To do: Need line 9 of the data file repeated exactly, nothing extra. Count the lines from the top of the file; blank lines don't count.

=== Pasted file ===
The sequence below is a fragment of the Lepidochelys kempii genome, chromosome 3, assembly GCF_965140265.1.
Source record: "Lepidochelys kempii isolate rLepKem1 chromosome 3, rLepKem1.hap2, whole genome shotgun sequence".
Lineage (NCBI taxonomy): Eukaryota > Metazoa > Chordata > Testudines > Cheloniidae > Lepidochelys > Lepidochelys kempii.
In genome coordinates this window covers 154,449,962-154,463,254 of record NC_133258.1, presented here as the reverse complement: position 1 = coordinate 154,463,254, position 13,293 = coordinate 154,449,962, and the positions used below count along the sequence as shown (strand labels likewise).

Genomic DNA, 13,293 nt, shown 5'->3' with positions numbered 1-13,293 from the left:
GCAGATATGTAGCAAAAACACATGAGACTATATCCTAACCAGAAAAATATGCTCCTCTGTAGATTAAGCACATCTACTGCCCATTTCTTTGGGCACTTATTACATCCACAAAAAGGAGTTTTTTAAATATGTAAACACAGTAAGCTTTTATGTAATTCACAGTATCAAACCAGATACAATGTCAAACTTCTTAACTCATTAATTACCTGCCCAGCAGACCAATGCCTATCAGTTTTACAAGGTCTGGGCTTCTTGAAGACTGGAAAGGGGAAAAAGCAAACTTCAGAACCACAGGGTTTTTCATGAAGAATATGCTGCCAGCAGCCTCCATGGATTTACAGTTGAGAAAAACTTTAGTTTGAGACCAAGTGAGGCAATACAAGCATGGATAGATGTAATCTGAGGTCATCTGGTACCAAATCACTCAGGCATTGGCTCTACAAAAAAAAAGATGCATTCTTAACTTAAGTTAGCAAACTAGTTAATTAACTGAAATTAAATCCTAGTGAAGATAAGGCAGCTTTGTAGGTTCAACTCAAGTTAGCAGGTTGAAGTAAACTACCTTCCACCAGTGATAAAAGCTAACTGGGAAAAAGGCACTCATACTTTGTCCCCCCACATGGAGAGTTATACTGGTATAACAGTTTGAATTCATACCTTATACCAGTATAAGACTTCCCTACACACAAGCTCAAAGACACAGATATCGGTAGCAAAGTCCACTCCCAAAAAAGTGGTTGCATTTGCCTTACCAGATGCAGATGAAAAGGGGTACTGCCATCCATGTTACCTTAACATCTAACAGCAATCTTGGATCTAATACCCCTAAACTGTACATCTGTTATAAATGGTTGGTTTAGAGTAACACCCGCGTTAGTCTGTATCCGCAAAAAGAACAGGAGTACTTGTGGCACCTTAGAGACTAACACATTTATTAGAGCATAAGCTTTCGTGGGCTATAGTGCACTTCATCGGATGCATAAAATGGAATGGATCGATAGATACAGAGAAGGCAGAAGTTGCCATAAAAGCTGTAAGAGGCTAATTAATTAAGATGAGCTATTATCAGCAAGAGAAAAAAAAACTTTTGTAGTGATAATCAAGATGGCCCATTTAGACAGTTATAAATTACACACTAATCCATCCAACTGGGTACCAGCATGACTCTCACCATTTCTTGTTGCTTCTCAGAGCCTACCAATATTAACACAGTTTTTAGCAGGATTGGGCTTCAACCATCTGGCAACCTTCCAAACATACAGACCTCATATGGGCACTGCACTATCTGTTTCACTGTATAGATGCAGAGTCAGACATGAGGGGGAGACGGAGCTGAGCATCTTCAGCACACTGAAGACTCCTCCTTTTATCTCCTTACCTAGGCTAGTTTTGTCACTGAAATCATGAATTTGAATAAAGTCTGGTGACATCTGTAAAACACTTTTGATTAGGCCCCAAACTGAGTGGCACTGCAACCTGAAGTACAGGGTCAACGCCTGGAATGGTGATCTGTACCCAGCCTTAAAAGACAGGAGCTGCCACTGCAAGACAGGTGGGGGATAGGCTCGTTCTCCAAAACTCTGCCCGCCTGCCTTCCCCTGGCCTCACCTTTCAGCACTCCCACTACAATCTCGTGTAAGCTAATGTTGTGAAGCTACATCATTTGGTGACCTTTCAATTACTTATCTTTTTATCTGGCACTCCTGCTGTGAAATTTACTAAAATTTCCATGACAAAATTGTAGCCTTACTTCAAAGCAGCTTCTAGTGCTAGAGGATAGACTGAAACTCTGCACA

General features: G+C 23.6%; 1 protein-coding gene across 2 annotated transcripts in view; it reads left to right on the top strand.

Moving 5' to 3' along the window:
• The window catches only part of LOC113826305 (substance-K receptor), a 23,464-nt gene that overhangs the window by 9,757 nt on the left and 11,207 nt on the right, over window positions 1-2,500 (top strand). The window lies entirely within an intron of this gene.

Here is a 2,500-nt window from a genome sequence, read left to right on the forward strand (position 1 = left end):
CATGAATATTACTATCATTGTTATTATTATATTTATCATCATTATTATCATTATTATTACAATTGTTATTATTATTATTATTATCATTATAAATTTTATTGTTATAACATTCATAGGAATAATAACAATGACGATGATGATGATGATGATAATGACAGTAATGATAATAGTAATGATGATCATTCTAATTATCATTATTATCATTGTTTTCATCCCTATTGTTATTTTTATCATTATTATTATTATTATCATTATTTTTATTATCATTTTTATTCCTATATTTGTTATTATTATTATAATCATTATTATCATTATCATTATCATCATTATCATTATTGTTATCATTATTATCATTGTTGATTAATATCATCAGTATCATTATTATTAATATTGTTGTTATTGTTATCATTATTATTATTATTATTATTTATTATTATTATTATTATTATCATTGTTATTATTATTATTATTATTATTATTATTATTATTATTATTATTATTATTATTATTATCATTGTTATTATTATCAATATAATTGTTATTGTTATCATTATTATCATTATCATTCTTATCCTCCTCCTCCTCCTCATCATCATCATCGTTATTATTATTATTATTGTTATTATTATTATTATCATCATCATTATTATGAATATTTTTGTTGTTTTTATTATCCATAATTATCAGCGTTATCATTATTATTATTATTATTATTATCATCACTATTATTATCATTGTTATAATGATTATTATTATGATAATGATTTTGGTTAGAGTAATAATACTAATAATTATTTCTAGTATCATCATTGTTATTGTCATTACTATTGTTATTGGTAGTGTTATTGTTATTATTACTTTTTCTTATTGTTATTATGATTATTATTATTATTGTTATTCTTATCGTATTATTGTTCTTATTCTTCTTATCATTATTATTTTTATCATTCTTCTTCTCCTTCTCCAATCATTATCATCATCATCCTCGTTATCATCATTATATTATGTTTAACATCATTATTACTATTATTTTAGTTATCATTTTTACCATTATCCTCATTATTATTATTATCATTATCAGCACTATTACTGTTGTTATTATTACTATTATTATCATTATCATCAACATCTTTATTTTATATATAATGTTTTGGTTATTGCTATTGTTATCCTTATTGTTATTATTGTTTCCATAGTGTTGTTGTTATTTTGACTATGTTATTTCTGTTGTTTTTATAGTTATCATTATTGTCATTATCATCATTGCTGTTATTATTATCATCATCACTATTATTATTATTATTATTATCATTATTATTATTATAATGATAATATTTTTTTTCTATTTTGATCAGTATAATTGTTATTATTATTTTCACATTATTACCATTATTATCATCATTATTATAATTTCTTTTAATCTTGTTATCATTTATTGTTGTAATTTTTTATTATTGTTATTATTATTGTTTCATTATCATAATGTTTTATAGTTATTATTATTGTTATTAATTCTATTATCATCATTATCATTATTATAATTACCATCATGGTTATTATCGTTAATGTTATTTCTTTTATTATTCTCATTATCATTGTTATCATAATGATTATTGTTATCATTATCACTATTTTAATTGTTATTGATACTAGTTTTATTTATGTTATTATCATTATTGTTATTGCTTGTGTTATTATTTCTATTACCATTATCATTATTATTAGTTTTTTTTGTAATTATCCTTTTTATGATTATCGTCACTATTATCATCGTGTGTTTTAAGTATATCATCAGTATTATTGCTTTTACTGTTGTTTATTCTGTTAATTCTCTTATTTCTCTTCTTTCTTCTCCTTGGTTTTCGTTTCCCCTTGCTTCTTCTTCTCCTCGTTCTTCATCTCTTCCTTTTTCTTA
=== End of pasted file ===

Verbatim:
• The window catches only part of LOC113826305 (substance-K receptor), a 23,464-nt gene that overhangs the window by 9,757 nt on the left and 11,207 nt on the right, over window positions 1-2,500 (top strand). The window lies entirely within an intron of this gene.